Max More

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Max More at the 2006 Stanford Singularity Summit.

Max More (born Max T. O'Connor, January 1964) is a philosopher and futurist who writes, speaks, and consults on advanced decision-making about emerging technologies.[1][2]

Born in Bristol, England, More has a degree in Philosophy, Politics and Economics from St Anne's College, Oxford (1987).[3][4] His 1995 University of Southern California doctoral dissertation "The Diachronic Self: Identity, Continuity, and Transformation" examined several issues that concern transhumanists, including the nature of death, and what it is about each individual that continues despite great change over time.[5]

Founder of the Extropy Institute, Max More has written many articles espousing the philosophy of transhumanism and the transhumanist philosophy of extropy,[6] most importantly his Principles of Extropy (currently version 3.11).[7][8] In a 1990 essay "Transhumanism: Toward a Futurist Philosophy",[9] he introduced the term "transhumanism" in its modern sense.[10]

More is also noted for his writings about the impact of new and emerging technologies on businesses and other organizations. His "Proactionary Principle" is intended as a balanced guide to the risks and benefits of technological innovation.[11]

At the start of 2011, Max More became president and CEO of the Alcor Life Extension Foundation — the largest provider of cryonics services in the world — an organization he first joined in 1986.[12]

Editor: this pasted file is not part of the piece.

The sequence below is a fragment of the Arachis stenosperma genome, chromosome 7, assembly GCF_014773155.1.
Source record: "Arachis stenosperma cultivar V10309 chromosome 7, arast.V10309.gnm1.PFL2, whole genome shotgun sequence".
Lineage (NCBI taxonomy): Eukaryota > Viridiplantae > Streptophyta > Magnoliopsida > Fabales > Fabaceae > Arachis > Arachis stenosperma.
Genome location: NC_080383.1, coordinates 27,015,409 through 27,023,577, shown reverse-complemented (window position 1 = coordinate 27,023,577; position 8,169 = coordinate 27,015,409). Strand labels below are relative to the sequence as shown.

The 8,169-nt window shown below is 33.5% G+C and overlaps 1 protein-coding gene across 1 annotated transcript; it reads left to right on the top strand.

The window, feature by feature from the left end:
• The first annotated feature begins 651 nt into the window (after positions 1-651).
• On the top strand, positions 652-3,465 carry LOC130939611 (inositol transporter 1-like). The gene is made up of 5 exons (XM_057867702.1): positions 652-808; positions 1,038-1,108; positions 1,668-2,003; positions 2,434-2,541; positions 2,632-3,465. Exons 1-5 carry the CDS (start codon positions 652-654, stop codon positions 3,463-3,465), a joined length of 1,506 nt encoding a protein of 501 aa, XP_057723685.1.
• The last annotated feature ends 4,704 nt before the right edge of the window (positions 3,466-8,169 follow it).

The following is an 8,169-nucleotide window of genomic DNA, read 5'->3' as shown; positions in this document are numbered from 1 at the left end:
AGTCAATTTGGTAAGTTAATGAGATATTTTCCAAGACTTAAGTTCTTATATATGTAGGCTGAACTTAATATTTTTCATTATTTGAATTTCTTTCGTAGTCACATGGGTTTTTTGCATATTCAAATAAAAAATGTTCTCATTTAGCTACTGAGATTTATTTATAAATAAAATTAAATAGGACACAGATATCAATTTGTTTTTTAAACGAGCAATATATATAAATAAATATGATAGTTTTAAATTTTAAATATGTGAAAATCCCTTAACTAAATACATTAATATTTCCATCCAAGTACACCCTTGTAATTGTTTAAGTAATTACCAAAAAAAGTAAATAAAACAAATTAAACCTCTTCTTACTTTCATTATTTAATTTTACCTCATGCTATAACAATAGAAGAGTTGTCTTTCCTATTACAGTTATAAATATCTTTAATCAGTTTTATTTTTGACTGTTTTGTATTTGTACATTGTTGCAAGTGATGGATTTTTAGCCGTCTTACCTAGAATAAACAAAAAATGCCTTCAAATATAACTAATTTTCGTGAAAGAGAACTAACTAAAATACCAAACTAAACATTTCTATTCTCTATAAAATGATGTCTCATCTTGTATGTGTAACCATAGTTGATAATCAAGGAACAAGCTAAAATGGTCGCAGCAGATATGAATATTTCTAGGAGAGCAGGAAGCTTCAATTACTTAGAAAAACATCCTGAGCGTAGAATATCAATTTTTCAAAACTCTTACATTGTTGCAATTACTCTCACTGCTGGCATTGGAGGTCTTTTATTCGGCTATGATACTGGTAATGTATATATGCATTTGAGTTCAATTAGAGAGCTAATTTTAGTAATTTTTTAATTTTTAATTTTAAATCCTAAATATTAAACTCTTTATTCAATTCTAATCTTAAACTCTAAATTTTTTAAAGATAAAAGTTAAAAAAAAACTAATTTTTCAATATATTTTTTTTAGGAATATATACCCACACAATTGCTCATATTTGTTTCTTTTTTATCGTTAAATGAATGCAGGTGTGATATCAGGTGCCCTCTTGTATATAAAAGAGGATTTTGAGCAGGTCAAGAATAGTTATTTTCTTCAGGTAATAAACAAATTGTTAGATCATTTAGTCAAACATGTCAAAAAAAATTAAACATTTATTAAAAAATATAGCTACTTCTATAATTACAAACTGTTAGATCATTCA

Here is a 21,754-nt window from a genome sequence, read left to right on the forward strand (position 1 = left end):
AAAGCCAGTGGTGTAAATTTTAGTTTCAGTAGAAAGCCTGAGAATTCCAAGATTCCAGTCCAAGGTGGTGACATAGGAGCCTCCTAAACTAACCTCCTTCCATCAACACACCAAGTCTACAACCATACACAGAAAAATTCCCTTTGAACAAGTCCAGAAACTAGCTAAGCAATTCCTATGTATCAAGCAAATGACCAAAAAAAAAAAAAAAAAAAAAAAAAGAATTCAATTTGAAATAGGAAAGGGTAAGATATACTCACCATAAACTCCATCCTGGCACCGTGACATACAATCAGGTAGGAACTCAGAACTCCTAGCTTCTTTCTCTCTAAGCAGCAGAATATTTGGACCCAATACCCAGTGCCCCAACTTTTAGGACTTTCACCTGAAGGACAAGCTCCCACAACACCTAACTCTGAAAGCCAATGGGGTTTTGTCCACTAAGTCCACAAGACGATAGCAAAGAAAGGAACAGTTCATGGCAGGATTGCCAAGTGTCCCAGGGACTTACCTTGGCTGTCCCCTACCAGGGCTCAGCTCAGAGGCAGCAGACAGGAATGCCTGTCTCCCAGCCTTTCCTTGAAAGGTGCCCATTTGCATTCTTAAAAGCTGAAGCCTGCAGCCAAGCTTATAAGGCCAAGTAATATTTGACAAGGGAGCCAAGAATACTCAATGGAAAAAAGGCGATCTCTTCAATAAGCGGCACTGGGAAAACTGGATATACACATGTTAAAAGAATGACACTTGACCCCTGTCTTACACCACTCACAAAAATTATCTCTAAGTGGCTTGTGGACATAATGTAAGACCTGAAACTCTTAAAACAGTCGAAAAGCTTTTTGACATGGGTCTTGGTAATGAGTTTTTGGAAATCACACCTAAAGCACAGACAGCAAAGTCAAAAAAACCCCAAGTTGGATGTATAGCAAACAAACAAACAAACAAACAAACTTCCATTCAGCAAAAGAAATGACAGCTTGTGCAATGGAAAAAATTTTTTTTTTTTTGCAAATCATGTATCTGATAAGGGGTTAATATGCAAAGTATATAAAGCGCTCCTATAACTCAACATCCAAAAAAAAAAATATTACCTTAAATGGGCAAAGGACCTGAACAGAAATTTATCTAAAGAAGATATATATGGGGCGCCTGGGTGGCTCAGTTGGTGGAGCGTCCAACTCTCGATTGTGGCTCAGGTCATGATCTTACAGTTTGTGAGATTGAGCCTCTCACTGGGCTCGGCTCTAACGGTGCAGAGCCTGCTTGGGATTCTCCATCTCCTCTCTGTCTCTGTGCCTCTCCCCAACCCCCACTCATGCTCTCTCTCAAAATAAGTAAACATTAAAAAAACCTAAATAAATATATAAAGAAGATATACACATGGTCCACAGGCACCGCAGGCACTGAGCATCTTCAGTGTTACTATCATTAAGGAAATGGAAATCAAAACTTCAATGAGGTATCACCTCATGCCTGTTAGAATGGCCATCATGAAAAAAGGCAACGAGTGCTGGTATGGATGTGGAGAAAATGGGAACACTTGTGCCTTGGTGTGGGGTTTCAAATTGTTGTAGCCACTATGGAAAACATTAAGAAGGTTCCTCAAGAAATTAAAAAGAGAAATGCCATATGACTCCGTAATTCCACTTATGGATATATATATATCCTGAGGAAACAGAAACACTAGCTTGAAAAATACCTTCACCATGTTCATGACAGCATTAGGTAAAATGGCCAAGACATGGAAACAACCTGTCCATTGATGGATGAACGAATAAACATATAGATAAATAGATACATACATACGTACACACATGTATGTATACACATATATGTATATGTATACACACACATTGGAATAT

Quotes[edit]

"We have achieved two of the three alchemists' dreams: We have transmuted the elements and learned to fly. Immortality is next." — Max More, On becoming posthuman.

"No more gods, no more faith, no more timid holding back. Let us blast out of our old forms, our ignorance, our weakness, and our mortality. The future belongs to posthumanity." — Max More, On becoming posthuman.

"People’s freedom to innovate technologically is highly valuable, even critical, to humanity. This implies a range of responsibilities for those considering whether and how to develop, deploy, or restrict new technologies. Assess risks and opportunities using an objective, open, and comprehensive, yet simple decision process based on science rather than collective emotional reactions. Account for the costs of restrictions and lost opportunities as fully as direct effects. Favor measures that are proportionate to the probability and magnitude of impacts, and that have the highest payoff relative to their costs. Give a high priority to people’s freedom to learn, innovate, and advance." — Max More, The Proactionary Principle.

See also[edit]

References[edit]

  1. ^ Alex Heard, "Technology Makes us Optimistic; They Want To Live," New York Times, September 28, 1997
  2. ^ Joel Garreau, The Next Generation; Biotechnology May Make Superhero Fantasy a Reality, Washington Post, April 26, 2002.
  3. ^ Regis, Ed. "Meet the Extropians". Wired. 
  4. ^ Hughes, James. "The Politics of Transhumanism". 
  5. ^ More, Max. "The Diachronic Self: Identity, Continuity, Transformation". A. Bell & Howell. 
  6. ^ More, Max. "The Philosophy of Transhumanism". John Wiley & Sons, Oxford. Retrieved 16 May 2013. 
  7. ^ More, Max. "Principles of Extropy". Extropy Institute. Retrieved 16 May 2013. 
  8. ^ Resources for Germline Technology, Washington Post, February 9, 2003.
  9. ^ More, Max. "Transhumanism: Towards a Futurist Philosophy". Retrieved 16 May 2013. 
  10. ^ Bostrom, Nick (April 2005). "A history of transhumanist thought". Journal of Evolution and Technology 14 (1): 1–25. 
  11. ^ More, Max; N. Vita-More (11 March 2003). "The Proactionary Principle". The Transhumanist Reader: Classical and Contemporary Essays on the Science, Technology, and Philosophy of the Human Future. doi:10.1002/9781118555927.ch26. Retrieved 16 May 2013. 
  12. ^ "Alcor Life Extension Foundation Names Max More, PhD, as Chief Executive Officer". Alcor News. Retrieved 16 May 2013. 

External links[edit]